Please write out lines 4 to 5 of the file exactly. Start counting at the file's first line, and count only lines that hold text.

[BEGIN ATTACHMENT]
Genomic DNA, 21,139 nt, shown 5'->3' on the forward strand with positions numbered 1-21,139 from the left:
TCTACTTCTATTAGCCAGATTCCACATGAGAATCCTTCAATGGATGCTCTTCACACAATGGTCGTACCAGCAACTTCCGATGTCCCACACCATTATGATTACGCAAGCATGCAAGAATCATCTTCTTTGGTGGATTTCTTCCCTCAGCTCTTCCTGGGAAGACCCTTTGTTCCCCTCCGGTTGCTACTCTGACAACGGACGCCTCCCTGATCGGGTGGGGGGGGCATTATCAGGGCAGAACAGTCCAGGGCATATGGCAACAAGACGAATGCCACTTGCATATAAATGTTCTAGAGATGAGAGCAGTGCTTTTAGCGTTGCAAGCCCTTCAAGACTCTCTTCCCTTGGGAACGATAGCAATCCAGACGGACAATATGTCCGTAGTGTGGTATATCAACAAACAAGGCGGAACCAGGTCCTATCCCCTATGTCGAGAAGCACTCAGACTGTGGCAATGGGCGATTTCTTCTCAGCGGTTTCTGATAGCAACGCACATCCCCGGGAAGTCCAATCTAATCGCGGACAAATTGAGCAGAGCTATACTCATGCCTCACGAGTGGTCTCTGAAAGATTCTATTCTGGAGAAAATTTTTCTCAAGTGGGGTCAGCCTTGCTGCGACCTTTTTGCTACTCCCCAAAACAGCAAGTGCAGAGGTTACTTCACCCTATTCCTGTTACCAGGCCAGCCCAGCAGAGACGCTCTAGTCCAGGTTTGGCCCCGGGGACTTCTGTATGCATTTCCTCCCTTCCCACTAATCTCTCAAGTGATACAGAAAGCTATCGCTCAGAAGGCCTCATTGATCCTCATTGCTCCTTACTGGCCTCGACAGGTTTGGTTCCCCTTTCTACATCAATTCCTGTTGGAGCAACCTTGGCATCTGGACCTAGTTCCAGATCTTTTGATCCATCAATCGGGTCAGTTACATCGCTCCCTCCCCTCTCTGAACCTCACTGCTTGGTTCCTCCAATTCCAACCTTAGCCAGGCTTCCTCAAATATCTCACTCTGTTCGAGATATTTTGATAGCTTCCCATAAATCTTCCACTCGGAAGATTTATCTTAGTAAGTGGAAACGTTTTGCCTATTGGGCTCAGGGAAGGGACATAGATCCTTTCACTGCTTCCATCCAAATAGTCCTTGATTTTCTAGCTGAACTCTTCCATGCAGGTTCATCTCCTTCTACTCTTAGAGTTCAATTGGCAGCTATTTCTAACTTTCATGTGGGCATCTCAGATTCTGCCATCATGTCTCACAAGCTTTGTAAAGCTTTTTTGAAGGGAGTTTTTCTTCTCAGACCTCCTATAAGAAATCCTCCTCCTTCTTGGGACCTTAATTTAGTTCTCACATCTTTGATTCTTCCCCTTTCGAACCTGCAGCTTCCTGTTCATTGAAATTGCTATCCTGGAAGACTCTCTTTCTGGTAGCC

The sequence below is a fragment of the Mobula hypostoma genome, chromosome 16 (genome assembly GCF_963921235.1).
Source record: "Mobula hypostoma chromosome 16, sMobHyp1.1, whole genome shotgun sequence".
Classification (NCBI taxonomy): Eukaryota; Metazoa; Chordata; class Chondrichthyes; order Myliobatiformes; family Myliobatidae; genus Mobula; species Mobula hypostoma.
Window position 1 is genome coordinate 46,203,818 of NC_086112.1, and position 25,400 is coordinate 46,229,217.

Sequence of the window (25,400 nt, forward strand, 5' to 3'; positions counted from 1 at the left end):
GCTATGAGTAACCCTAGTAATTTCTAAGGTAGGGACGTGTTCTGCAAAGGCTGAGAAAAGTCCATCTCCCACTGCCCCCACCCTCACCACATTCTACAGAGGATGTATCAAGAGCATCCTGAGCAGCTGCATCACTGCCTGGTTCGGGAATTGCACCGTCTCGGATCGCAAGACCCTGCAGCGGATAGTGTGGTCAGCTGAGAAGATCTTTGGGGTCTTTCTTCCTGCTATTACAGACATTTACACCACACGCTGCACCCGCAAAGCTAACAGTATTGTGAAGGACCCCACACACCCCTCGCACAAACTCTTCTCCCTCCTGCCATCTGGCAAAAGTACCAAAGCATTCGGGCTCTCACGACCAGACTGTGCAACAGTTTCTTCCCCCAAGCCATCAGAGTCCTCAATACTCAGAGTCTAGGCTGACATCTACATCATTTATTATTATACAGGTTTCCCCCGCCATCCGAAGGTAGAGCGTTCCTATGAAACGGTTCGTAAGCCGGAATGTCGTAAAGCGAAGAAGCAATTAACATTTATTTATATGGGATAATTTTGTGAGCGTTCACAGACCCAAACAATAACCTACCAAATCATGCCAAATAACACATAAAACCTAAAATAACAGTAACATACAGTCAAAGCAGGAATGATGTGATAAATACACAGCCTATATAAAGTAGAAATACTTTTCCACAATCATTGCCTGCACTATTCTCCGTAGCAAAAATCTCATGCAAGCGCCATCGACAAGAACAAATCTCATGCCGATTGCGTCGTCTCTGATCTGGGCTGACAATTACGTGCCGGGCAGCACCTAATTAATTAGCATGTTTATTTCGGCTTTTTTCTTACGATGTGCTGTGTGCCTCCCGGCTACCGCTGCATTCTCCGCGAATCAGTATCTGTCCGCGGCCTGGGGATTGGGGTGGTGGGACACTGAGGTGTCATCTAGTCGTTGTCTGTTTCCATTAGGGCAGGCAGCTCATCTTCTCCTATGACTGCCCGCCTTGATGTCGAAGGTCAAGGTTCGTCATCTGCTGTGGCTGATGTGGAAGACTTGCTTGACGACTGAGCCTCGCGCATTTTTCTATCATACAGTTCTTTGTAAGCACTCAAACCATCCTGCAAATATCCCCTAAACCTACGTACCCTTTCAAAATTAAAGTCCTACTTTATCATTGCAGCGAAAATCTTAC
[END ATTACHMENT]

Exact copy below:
Source record: "Mobula hypostoma chromosome 16, sMobHyp1.1, whole genome shotgun sequence".
Classification (NCBI taxonomy): Eukaryota; Metazoa; Chordata; class Chondrichthyes; order Myliobatiformes; family Myliobatidae; genus Mobula; species Mobula hypostoma.